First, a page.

I have since thought a lot about this sacred experience. Do I share it with an audience as public as a blog? Is it too sacred to write about and send into cyberspace? And more especially, why this experience on this day in this place?

Foremost, I was touched and therefore changed, by the charity of the nun. Charity is the pure love of Christ and the nun had pure love for Christ. She didn't judge us for what little we gave; she loved us because she recognized us as her brother and sister. Secondly, was the effort to maintain the reverent environment of an edifice dedicated to God that could have been a Hollywood celebrity hotspot.  Third, the cleanliness. God is a God of order and cleanliness. The edifice was a clean and inviting place and I could feel it. The proper environment prepares us for the better part. Fourth, what we are capable of feeling does depend on us. I was prepared at that time and place, to feel the sanctity of God's presence. God is a real personage with the power to testify of his reality and divinity.

Chapel, cathedral, synagogue or closet, God's love and assurance lives. The final key, may have been simply, that I asked.

As I write this piece, I do so with tears, because when we feel the presence of God, and testify of this reality sincerely, we will feel the joy in our hearts.

Monday, July 14, 2014

Yes Friends, Another Bike Ride to Another French Village

Ah, but each village has its unique aspects, people and encounters.

I must add that following this trip, Tony took another monumental bike ride without me to the village of St. Paul and Vence. Previously he visited Ez, a famous perched village. Perched, because it was literally perched like a bird on the side of a rock and a bike ride to this kind of village requires a freakishly, strongly endowed body to climb those hills. Even Tony doesn't have the patience for me to walk my bike up those hills while he double and triple backs waiting for me to reach the top. Neither do I have the patience/strength/fortitude/ to make it. No matter how inspired I was by the triatholon! But we didn't consider the bungee cord trick (Belgium 2005). One of the lowest reaches in my keeping-up-with-Tony travails. When will I learn. If you've never heard the bungee cord trick story, please ask. It softens with time.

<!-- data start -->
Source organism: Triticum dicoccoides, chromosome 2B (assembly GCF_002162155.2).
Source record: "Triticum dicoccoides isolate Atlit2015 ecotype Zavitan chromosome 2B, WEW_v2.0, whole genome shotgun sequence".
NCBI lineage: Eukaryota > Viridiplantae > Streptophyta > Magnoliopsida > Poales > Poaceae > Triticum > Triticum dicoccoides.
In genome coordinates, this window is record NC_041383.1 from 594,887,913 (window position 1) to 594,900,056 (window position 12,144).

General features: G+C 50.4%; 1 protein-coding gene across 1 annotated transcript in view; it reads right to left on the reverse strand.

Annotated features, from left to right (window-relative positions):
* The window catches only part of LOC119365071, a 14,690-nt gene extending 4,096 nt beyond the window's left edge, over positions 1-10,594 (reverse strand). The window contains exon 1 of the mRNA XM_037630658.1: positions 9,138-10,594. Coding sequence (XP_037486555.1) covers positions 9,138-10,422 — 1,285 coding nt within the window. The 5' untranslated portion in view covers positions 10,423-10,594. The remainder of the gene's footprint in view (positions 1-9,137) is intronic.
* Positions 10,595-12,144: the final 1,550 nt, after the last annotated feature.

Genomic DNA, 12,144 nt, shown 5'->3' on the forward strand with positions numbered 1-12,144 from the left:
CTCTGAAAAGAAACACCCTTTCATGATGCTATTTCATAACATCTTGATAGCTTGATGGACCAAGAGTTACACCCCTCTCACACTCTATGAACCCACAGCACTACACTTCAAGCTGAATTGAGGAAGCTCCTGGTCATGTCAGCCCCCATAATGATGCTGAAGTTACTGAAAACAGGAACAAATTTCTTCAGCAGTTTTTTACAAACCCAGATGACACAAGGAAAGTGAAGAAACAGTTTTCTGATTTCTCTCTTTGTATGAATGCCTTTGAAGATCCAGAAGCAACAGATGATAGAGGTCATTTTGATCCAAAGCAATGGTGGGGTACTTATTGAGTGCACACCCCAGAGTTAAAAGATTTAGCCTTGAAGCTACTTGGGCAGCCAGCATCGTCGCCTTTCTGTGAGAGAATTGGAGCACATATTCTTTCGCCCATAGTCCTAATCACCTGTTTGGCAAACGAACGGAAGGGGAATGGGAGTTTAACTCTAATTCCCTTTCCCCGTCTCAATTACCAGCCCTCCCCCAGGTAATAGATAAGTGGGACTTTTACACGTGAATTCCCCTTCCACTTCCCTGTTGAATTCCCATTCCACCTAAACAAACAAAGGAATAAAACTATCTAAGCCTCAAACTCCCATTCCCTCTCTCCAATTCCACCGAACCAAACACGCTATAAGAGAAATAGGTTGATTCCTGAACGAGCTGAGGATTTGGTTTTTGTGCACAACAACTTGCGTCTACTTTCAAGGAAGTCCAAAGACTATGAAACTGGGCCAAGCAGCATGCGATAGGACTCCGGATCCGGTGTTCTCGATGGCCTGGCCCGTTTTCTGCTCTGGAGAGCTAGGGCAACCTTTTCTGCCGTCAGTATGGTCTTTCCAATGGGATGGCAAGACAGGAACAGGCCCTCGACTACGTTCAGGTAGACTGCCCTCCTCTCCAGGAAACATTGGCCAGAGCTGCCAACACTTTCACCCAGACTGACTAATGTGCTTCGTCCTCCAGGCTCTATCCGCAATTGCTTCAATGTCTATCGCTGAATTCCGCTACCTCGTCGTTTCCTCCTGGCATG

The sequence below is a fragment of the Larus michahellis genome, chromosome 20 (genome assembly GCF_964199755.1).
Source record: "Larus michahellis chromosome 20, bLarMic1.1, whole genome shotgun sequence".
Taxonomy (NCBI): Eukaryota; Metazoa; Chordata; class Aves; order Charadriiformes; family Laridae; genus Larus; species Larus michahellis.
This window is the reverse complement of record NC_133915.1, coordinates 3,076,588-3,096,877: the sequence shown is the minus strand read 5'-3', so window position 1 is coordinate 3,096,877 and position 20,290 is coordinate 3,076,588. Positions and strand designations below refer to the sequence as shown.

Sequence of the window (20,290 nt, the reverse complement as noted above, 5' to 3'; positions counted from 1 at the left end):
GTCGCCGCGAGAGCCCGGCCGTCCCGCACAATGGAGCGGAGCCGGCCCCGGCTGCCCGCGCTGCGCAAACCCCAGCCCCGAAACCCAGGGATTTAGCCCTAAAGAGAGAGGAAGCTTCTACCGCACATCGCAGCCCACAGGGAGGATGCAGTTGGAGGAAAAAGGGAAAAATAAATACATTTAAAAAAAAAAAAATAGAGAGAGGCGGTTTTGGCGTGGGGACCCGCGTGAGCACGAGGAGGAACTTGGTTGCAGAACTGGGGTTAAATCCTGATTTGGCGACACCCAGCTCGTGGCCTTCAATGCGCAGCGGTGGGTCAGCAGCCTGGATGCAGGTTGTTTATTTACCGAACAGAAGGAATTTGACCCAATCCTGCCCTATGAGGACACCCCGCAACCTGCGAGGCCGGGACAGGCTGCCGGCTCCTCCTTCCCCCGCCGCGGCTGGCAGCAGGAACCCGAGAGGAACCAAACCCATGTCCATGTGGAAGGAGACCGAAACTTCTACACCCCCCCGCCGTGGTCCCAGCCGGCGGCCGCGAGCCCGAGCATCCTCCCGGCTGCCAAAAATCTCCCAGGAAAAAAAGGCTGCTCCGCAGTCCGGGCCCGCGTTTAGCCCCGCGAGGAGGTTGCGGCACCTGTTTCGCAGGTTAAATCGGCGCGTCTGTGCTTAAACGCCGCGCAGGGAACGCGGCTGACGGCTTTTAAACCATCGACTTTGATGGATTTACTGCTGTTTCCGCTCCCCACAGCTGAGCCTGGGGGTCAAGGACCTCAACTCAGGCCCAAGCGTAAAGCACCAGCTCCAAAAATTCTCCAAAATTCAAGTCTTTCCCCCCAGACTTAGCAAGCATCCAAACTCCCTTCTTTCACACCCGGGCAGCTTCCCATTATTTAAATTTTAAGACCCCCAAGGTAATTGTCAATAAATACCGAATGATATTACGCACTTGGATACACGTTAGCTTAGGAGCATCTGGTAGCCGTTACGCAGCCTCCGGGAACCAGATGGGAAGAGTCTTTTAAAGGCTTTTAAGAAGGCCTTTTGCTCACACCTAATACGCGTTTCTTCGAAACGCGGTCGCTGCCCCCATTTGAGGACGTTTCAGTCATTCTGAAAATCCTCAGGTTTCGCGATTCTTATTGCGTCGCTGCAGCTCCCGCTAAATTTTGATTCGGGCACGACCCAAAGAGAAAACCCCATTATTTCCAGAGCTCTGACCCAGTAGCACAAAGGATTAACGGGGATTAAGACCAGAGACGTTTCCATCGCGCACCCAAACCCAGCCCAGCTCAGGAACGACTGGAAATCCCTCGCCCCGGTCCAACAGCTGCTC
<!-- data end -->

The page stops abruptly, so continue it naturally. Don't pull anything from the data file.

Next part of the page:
This time it was a two hour, each way, trek to Antebes. The ride was along the Mediterranean Sea the entire way. Lovely.

This photo is just after exchanging our bikes, and heading back to the bike path, where the sea breeze, beautiful blue, and where I try to ride in Tony's draft. Which means I have to keep up with him. Which really means he has to slow down more than I can speed up.
Charming street in old Antebe. The streets were tiny and winding and Tony had to go back and ride the itty bitty street Rue de Petit Fours-or street of the small oven-literally but really a reference to the tiny cakes (I think).
 Years ago, I followed the blog of an American family who purchased a stone house in a small French village and undertook the remodel. These old stone houses now sell for exorbitant prices. Over time, they've proved their value and desirability --structurally they are sound or solid as a rock.
 Decorated cobblestones
 The good thing about a long ride is you have to stop for lunch. If the stars are aligned and the village is small enough, while riding through, you will find an open air market. This man was selling mediterranean dips: artichoke, roasted pepper, dried tomato dip and he kept spreading little pieces of baguettes with every kind and handing them to us to sample. REally, we could have filled up on what he served us, but of course we felt compelled to buy and it was delicious. He anxiously filled a small plastic tub and I wanted him to add a certain kind, so he filled another container full with that variety. Then he put the containers on the scale and we had instantly spent $30. But we didn't have $30 for Mediterranean dips.  We kindly protested, explained our situation and he gave it all to us for $20 explaining the artichoke dip was a gift. Which means we got the tourist price and throwing in the extra made it fair. The whole encounter was delightful. We only needed a baguette to go with our food.